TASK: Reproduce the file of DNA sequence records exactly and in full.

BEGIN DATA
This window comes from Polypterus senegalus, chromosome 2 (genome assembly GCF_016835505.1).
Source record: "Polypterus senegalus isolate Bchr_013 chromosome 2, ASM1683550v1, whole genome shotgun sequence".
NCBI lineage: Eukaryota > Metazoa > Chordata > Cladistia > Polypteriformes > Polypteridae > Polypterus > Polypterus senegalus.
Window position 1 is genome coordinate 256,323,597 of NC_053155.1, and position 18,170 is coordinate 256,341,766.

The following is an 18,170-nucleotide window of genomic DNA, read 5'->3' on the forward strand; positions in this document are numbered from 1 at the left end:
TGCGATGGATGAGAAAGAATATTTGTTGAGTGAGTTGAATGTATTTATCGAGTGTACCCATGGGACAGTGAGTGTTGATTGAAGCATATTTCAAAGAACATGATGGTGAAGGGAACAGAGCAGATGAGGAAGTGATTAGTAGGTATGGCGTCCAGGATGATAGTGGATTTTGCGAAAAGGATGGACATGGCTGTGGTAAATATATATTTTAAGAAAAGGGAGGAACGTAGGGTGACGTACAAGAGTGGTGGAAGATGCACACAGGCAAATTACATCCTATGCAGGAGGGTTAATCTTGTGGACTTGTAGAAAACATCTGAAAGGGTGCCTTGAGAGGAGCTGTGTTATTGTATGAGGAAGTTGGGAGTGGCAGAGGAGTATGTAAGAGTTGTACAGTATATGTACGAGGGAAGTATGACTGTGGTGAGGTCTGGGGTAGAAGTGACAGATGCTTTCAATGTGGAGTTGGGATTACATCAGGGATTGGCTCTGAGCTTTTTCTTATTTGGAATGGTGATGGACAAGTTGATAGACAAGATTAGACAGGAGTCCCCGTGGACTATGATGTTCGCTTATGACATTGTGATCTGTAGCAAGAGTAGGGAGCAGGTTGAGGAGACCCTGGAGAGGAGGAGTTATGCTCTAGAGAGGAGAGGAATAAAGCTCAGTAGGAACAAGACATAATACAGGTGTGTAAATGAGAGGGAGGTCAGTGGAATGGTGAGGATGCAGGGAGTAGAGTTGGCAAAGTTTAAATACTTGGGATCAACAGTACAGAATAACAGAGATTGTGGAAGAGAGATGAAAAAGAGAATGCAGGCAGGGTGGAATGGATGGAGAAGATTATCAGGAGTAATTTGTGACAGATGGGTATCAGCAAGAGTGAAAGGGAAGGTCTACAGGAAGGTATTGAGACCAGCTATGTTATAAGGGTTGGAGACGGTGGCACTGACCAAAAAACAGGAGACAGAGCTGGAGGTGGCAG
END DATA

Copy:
This window comes from Polypterus senegalus, chromosome 2 (genome assembly GCF_016835505.1).
Source record: "Polypterus senegalus isolate Bchr_013 chromosome 2, ASM1683550v1, whole genome shotgun sequence".
NCBI lineage: Eukaryota > Metazoa > Chordata > Cladistia > Polypteriformes > Polypteridae > Polypterus > Polypterus senegalus.
Window position 1 is genome coordinate 256,323,597 of NC_053155.1, and position 18,170 is coordinate 256,341,766.

The following is an 18,170-nucleotide window of genomic DNA, read 5'->3' on the forward strand; positions in this document are numbered from 1 at the left end:
TGCGATGGATGAGAAAGAATATTTGTTGAGTGAGTTGAATGTATTTATCGAGTGTACCCATGGGACAGTGAGTGTTGATTGAAGCATATTTCAAAGAACATGATGGTGAAGGGAACAGAGCAGATGAGGAAGTGATTAGTAGGTATGGCGTCCAGGATGATAGTGGATTTTGCGAAAAGGATGGACATGGCTGTGGTAAATATATATTTTAAGAAAAGGGAGGAACGTAGGGTGACGTACAAGAGTGGTGGAAGATGCACACAGGCAAATTACATCCTATGCAGGAGGGTTAATCTTGTGGACTTGTAGAAAACATCTGAAAGGGTGCCTTGAGAGGAGCTGTGTTATTGTATGAGGAAGTTGGGAGTGGCAGAGGAGTATGTAAGAGTTGTACAGTATATGTACGAGGGAAGTATGACTGTGGTGAGGTCTGGGGTAGAAGTGACAGATGCTTTCAATGTGGAGTTGGGATTACATCAGGGATTGGCTCTGAGCTTTTTCTTATTTGGAATGGTGATGGACAAGTTGATAGACAAGATTAGACAGGAGTCCCCGTGGACTATGATGTTCGCTTATGACATTGTGATCTGTAGCAAGAGTAGGGAGCAGGTTGAGGAGACCCTGGAGAGGAGGAGTTATGCTCTAGAGAGGAGAGGAATAAAGCTCAGTAGGAACAAGACATAATACAGGTGTGTAAATGAGAGGGAGGTCAGTGGAATGGTGAGGATGCAGGGAGTAGAGTTGGCAAAGTTTAAATACTTGGGATCAACAGTACAGAATAACAGAGATTGTGGAAGAGAGATGAAAAAGAGAATGCAGGCAGGGTGGAATGGATGGAGAAGATTATCAGGAGTAATTTGTGACAGATGGGTATCAGCAAGAGTGAAAGGGAAGGTCTACAGGAAGGTATTGAGACCAGCTATGTTATAAGGGTTGGAGACGGTGGCACTGACCAAAAAACAGGAGACAGAGCTGGAGGTGGCAG